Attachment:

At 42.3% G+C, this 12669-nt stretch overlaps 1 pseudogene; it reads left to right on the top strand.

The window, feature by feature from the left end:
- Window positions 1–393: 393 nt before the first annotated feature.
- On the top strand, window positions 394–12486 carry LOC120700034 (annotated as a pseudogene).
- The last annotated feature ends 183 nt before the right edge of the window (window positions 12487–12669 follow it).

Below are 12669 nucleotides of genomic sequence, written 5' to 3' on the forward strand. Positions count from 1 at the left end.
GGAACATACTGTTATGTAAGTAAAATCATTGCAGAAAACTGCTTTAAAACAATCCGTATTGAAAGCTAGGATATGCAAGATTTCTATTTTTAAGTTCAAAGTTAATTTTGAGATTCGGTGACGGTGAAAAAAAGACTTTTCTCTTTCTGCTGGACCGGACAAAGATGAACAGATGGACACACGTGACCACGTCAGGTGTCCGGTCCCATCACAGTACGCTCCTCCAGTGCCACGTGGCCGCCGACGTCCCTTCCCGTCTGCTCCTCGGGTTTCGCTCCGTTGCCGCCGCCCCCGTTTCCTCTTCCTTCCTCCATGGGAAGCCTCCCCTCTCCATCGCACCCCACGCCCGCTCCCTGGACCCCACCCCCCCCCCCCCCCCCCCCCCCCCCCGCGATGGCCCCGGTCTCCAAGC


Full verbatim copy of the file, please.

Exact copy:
At 42.3% G+C, this 12669-nt stretch overlaps 1 pseudogene; it reads left to right on the top strand.

The window, feature by feature from the left end:
- Window positions 1–393: 393 nt before the first annotated feature.
- On the top strand, window positions 394–12486 carry LOC120700034 (annotated as a pseudogene).
- The last annotated feature ends 183 nt before the right edge of the window (window positions 12487–12669 follow it).

Below are 12669 nucleotides of genomic sequence, written 5' to 3' on the forward strand. Positions count from 1 at the left end.
GGAACATACTGTTATGTAAGTAAAATCATTGCAGAAAACTGCTTTAAAACAATCCGTATTGAAAGCTAGGATATGCAAGATTTCTATTTTTAAGTTCAAAGTTAATTTTGAGATTCGGTGACGGTGAAAAAAAGACTTTTCTCTTTCTGCTGGACCGGACAAAGATGAACAGATGGACACACGTGACCACGTCAGGTGTCCGGTCCCATCACAGTACGCTCCTCCAGTGCCACGTGGCCGCCGACGTCCCTTCCCGTCTGCTCCTCGGGTTTCGCTCCGTTGCCGCCGCCCCCGTTTCCTCTTCCTTCCTCCATGGGAAGCCTCCCCTCTCCATCGCACCCCACGCCCGCTCCCTGGACCCCACCCCCCCCCCCCCCCCCCCCCCCCCCCGCGATGGCCCCGGTCTCCAAGC